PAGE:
Everybody knew their part. The President beat the limited and unbelievably small war drums. The international community and Congress demurred, feigning reluctance. Most of all, John Kerry’s penchant for overtalking was the most valuable tool. One loose remark after another, and then the trap was sprung. He mentioned the “impossible” possibility that Assad would turn over his chemical weapons in a week. The State Department would pretend that this offhanded remark was not administration policy. Assad and his Russian handler took the bait. Very soon—maybe not a week but soon—Syrian chemical weapons would be in the hands of the international community, ready to be destroyed.

Back in the real world, here is another possible behind the scenes scenario.

John Kerry continued to say stuff, lots of stuff. Asked if there was any way for Assad to avoid a strike, Kerry did indeed mention turning over the chemical weapons in a week. It was an accident.

Vladimir Putin and Bashar al-Assad are power hungry political survivors, one more venal and voracious than the other. One or both of them sensed an opening.

It was Putin who may have said: This chemical weapons business is bad for all of us. The world knows you are our client state, and while I don’t mind defending you most of the time, this isn’t in either of our best interests. You can do whatever you want to hold on to power by conventional means; we will continue to help. The chemical weapons can be our trump card and it is time to play it. Once we come to the table, we can keep this negotiation going for months. As long as there is the appearance or the slightest possibility of progress, there will be no military action. Meanwhile, you can continue to pursue your war with no interference. I get to look a little bit like a hero and statesman—I don’t expect miracles—and you get to look like someone who isn’t averse to being part of civilized humanity. We both win.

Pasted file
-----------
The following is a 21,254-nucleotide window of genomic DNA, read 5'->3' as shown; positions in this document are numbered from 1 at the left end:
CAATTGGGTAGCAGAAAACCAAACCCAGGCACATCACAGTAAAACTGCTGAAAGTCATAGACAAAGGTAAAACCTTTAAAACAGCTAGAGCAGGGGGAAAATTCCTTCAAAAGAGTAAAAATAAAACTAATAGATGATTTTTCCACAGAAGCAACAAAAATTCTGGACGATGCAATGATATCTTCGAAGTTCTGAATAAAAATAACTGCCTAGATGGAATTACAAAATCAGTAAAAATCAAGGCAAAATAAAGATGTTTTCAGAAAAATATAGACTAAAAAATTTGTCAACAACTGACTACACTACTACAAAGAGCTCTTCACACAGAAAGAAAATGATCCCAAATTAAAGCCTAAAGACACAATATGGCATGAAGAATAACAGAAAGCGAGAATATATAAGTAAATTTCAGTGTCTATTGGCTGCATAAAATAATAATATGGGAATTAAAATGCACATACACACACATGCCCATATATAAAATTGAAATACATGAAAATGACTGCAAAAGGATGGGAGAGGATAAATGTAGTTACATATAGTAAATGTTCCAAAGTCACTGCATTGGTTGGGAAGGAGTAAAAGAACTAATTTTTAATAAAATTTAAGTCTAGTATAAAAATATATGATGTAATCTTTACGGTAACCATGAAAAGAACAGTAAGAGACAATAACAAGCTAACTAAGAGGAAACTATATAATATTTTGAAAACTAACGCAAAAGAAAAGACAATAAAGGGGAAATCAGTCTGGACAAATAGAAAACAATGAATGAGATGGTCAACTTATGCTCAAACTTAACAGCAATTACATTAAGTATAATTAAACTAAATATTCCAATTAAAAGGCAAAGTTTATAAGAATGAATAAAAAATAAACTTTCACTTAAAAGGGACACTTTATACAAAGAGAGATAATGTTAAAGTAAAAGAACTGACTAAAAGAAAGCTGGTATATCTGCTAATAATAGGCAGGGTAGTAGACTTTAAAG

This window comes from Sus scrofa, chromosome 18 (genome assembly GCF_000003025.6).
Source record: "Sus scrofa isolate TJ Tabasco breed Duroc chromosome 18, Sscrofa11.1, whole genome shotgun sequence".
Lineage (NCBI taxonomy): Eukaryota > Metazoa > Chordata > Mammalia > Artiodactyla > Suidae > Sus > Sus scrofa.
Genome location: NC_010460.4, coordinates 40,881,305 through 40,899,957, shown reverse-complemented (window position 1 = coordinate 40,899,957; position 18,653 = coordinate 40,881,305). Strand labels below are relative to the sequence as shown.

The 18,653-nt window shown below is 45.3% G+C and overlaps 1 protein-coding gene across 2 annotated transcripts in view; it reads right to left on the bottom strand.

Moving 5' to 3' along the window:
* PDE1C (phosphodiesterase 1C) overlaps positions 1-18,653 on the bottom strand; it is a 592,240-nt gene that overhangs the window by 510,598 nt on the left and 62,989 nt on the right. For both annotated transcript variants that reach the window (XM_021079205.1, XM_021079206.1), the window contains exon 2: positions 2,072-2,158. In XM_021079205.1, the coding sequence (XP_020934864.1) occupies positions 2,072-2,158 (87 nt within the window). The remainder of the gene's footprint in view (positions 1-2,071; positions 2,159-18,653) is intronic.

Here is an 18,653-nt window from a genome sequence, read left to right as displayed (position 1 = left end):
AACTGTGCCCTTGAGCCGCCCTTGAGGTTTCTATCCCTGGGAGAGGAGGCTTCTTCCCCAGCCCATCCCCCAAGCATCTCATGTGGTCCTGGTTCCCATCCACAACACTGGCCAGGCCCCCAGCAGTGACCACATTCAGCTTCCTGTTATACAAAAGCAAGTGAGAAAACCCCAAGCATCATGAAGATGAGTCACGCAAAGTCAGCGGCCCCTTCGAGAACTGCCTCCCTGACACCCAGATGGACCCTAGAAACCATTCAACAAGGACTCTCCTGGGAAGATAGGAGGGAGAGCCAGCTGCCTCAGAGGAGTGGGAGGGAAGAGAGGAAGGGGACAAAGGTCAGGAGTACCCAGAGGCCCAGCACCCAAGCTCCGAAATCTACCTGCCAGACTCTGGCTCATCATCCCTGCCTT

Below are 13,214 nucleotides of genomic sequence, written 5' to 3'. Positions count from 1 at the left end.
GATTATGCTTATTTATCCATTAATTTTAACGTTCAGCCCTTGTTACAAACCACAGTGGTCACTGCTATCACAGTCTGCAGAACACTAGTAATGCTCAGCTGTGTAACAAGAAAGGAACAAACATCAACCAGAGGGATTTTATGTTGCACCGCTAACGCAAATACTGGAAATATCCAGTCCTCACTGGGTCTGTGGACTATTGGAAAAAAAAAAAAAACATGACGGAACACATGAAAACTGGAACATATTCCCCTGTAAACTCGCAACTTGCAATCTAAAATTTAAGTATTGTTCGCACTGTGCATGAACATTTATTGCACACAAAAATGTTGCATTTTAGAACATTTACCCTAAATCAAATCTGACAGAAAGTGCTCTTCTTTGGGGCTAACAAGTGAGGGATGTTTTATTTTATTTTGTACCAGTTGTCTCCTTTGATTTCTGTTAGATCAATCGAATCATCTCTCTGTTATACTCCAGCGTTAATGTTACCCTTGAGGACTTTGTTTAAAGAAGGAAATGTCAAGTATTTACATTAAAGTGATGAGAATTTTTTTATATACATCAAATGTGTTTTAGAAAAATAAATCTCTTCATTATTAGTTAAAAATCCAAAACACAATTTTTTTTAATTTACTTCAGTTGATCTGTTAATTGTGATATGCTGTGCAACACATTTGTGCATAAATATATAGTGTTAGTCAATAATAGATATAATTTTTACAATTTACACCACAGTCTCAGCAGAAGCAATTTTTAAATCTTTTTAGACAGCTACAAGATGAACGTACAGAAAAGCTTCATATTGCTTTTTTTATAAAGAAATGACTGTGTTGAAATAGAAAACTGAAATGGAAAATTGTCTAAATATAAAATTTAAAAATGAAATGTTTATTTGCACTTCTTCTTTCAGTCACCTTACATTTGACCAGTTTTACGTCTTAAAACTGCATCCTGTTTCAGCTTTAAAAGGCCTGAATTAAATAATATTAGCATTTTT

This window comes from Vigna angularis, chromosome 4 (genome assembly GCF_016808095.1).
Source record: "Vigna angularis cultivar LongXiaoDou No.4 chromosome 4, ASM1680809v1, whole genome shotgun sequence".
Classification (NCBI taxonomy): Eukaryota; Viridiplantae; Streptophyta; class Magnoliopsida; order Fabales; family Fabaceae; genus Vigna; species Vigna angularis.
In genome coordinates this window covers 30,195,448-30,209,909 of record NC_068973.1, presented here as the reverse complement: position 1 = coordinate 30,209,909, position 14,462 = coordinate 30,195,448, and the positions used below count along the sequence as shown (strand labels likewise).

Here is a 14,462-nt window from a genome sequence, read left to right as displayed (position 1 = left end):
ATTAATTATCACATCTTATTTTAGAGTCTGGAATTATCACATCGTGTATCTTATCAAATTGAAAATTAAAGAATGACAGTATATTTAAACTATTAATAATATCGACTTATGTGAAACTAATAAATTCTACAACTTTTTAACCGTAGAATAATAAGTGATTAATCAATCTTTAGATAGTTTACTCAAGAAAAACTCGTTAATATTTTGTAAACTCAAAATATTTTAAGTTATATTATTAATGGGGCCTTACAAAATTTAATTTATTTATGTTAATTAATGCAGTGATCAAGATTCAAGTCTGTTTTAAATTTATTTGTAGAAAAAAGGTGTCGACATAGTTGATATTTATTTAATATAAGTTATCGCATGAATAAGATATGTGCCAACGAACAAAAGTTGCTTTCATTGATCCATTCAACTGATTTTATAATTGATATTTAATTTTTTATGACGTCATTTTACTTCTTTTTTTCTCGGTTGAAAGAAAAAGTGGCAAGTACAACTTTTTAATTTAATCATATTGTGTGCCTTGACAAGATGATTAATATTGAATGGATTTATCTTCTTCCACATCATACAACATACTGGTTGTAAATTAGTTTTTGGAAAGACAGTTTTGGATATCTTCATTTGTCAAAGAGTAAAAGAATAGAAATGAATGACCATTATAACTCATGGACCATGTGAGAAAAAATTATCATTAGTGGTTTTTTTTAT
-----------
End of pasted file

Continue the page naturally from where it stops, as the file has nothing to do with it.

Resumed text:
The American scenario is already unfolding. While the administration is cautious about this latest development, it does claim that whatever good comes out of it will be due to their willingness to respond militarily. For the moment, it is hard to say who is more relieved, the President or Congress. The President may avoid having his request for authorization turned down. In Congress, those who continued to sit on the fence may be gloating, as a vote may be delayed or never taken.

And John Kerry? With all due respect, when you are smart and articulate, if you keep talking long enough, something good is bound to happen.

“Pentagon Is Ordered to Expand Potential Targets in Syria With a Focus on Forces”